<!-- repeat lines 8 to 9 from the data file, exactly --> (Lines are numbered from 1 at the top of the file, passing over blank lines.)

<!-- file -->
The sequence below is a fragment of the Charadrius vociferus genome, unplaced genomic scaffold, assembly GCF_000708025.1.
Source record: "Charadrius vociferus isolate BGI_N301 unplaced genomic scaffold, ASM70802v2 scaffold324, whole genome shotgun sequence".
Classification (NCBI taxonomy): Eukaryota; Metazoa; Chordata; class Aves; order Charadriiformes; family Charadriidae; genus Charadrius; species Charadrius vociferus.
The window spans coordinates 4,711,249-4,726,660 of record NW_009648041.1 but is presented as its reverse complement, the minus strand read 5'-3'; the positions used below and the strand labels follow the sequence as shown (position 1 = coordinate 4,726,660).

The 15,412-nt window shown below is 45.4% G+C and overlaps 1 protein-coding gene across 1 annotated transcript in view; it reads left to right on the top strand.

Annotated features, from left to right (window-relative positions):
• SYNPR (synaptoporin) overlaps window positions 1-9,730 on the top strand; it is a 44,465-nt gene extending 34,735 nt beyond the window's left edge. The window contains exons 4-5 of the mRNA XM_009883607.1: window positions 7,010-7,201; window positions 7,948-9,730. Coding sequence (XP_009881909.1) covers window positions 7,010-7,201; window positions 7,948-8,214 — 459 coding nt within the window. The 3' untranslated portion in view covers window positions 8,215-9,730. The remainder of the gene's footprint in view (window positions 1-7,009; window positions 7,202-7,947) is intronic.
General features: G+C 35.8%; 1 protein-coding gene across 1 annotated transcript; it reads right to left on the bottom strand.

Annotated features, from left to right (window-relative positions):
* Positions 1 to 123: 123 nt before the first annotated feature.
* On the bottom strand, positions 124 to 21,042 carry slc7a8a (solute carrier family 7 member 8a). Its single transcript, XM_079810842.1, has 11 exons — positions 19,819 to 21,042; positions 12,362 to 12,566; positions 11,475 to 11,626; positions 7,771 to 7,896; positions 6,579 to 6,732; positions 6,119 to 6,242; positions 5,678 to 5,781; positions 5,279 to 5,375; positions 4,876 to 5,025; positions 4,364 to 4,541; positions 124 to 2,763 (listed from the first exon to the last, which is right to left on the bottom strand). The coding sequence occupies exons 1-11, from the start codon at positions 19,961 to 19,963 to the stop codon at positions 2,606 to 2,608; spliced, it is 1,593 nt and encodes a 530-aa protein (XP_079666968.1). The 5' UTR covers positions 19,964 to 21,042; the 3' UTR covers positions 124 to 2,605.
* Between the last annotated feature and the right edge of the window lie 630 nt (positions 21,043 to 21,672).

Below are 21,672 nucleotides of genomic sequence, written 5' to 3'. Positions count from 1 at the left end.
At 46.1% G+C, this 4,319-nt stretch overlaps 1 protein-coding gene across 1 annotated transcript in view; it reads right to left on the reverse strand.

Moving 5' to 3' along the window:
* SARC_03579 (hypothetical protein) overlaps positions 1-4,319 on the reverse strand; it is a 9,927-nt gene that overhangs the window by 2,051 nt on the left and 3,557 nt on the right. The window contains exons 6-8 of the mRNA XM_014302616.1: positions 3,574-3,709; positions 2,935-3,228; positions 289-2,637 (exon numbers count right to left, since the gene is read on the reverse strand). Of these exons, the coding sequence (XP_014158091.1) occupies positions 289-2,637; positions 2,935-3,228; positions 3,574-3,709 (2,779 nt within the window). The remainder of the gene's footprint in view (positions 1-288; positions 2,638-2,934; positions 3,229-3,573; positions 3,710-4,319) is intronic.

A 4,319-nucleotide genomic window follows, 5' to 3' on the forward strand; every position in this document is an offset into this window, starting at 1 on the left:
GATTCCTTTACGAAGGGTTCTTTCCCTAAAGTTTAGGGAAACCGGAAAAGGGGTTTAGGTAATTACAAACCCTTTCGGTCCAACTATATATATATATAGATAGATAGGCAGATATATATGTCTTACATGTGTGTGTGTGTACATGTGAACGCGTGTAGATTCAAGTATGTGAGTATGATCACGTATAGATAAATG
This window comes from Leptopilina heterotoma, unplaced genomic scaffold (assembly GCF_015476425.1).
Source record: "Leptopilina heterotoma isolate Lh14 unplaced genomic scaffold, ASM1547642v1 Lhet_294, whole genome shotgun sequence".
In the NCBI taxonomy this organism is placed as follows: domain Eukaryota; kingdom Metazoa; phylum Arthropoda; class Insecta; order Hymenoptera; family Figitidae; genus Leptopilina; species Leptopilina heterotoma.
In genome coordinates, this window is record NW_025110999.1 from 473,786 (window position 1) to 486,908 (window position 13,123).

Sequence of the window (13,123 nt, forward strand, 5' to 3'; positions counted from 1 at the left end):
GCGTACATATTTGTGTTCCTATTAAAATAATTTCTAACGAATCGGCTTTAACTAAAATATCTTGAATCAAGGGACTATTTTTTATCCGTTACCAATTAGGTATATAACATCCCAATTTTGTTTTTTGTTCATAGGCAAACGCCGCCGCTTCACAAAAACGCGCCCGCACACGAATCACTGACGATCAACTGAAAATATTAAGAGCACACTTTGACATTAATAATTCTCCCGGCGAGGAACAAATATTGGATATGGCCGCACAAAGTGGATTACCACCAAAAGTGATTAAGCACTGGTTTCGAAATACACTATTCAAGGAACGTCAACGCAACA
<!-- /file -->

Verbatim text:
General features: G+C 35.8%; 1 protein-coding gene across 1 annotated transcript; it reads right to left on the bottom strand.

Annotated features, from left to right (window-relative positions):